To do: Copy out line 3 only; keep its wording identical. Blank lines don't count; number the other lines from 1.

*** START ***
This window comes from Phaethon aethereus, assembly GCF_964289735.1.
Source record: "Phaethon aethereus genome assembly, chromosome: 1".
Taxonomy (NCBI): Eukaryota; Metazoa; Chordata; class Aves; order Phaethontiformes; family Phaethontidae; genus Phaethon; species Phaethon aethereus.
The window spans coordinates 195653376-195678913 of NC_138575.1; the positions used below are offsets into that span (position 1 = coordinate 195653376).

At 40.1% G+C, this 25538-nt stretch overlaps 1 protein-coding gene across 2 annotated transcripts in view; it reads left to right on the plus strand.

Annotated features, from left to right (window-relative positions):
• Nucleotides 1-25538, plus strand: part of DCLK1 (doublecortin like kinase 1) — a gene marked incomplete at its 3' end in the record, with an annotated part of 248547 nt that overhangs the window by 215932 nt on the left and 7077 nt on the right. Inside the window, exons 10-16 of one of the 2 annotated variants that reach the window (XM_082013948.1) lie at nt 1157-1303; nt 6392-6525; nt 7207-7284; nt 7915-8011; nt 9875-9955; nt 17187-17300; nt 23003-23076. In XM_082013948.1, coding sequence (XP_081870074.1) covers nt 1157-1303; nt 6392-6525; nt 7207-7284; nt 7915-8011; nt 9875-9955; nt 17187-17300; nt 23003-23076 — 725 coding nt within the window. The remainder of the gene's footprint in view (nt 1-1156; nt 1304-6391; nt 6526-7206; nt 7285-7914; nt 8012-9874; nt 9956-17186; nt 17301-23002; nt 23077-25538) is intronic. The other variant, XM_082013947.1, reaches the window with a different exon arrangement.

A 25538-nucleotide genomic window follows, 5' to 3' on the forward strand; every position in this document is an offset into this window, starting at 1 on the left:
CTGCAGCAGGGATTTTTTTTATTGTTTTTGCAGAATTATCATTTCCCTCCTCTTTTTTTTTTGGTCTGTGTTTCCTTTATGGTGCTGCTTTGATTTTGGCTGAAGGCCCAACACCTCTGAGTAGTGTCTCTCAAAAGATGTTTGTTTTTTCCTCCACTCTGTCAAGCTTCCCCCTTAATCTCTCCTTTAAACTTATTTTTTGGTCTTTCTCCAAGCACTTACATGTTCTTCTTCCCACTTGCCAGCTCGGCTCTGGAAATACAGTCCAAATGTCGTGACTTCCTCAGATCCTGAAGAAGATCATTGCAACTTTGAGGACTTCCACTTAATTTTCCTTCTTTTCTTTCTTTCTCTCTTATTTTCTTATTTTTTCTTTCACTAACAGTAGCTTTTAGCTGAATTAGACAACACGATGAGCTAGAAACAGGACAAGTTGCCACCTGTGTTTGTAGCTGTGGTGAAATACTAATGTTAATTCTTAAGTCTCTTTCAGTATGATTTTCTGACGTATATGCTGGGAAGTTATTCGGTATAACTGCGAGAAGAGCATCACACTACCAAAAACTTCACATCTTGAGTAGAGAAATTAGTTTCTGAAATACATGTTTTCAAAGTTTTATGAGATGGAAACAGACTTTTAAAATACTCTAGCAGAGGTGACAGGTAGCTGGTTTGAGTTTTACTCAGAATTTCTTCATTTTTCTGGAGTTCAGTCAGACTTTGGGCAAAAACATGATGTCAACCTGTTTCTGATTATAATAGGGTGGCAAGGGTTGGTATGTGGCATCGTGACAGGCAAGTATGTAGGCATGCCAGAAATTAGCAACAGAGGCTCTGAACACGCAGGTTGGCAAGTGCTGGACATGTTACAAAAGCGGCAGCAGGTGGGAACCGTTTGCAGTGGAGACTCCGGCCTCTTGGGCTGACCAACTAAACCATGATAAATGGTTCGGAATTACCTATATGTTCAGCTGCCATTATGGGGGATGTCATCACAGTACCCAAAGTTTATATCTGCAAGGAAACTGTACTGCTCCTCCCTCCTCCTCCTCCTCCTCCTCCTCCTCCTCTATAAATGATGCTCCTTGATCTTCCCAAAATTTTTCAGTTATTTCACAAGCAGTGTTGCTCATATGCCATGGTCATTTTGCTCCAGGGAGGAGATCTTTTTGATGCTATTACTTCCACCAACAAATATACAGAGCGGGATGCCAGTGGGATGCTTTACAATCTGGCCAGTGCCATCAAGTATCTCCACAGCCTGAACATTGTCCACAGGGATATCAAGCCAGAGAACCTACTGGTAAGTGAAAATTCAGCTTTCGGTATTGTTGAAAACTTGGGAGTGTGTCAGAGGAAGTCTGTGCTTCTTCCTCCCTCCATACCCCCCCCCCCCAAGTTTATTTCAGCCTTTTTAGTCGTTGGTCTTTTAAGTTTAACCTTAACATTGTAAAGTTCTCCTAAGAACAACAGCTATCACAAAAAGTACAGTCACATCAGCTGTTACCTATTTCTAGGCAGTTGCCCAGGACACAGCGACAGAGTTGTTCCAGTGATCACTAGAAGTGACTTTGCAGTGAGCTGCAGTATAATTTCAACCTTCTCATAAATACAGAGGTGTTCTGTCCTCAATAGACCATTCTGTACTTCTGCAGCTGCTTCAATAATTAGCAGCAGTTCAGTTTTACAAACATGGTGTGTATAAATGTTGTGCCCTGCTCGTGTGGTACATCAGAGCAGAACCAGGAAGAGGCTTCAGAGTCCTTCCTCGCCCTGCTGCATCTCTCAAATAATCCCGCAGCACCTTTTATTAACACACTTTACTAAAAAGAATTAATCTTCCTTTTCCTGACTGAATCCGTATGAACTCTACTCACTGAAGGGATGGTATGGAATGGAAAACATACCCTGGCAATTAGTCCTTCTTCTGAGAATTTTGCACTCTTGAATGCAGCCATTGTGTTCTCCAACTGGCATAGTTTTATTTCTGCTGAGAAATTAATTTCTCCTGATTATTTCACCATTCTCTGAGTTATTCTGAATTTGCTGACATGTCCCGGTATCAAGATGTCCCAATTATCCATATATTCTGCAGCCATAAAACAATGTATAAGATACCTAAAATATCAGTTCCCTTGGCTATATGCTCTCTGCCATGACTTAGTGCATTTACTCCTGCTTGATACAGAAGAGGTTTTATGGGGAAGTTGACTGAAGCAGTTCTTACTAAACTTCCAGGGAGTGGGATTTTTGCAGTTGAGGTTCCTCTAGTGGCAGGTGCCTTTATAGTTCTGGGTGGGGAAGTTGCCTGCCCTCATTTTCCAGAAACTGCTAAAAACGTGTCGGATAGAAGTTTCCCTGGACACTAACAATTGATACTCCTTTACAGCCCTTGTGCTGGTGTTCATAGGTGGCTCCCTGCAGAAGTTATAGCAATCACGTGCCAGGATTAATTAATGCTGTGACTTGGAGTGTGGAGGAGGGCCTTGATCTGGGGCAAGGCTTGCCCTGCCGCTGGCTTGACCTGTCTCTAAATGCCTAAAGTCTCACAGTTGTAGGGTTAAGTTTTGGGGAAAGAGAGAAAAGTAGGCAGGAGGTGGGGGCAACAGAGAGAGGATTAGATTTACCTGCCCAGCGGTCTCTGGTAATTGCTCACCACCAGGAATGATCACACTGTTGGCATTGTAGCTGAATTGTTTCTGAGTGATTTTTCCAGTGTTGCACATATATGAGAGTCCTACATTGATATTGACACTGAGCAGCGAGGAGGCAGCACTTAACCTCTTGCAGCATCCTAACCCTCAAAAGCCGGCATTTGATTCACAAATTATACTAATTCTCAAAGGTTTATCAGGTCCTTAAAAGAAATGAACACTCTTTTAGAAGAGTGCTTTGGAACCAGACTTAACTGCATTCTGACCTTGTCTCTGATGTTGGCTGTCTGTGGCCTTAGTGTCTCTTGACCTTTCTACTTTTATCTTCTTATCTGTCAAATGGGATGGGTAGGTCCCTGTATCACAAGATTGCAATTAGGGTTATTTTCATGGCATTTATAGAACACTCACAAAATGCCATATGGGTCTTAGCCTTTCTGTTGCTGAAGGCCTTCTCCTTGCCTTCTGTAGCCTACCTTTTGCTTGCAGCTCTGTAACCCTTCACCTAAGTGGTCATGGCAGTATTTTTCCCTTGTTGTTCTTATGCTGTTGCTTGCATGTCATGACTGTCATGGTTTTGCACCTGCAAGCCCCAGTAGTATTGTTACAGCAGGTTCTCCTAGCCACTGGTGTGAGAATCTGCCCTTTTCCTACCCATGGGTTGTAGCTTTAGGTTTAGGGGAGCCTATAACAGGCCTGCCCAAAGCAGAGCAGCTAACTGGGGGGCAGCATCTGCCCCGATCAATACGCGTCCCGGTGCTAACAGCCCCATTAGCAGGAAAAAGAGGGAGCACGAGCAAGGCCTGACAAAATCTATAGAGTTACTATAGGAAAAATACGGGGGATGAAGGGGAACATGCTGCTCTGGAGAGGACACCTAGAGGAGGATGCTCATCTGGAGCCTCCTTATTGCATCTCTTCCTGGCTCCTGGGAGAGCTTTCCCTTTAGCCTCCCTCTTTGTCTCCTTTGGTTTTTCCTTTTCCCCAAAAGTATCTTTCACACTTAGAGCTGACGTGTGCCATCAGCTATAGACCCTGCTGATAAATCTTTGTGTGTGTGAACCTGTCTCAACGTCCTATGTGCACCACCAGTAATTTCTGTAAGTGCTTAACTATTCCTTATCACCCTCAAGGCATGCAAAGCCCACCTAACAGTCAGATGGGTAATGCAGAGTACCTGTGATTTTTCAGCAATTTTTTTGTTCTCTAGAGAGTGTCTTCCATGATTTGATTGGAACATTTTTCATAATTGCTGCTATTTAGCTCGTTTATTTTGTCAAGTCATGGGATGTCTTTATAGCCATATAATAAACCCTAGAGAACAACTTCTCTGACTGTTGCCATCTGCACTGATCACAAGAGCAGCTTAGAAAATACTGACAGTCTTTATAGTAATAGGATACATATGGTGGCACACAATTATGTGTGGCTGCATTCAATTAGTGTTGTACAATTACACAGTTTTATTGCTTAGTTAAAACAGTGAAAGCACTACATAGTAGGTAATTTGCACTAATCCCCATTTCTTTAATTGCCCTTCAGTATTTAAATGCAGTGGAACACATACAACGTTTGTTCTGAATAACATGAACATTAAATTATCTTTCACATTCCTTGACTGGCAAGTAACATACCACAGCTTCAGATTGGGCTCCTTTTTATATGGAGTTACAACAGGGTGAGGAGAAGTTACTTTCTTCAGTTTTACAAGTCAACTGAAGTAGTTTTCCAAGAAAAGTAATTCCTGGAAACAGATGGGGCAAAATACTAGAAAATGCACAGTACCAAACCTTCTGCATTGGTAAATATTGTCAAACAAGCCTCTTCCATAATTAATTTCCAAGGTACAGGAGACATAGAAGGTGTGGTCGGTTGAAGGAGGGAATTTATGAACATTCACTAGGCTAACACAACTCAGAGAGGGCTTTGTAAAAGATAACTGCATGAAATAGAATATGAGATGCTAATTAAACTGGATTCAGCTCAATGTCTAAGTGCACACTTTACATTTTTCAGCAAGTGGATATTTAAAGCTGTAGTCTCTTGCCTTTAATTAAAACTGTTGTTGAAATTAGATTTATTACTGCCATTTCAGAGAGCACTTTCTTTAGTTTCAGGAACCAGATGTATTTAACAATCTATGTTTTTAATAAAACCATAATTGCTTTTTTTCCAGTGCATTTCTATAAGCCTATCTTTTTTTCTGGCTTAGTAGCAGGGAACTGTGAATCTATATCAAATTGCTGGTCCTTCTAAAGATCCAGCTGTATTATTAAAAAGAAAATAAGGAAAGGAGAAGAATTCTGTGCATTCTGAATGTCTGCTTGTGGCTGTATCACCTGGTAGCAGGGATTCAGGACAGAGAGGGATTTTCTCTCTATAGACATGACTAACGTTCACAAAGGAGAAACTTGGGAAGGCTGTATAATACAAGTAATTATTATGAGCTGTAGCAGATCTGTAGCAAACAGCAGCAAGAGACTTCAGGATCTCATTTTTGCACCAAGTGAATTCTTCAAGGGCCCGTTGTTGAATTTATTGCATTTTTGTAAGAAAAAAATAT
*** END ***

Taxonomy (NCBI): Eukaryota; Metazoa; Chordata; class Aves; order Phaethontiformes; family Phaethontidae; genus Phaethon; species Phaethon aethereus.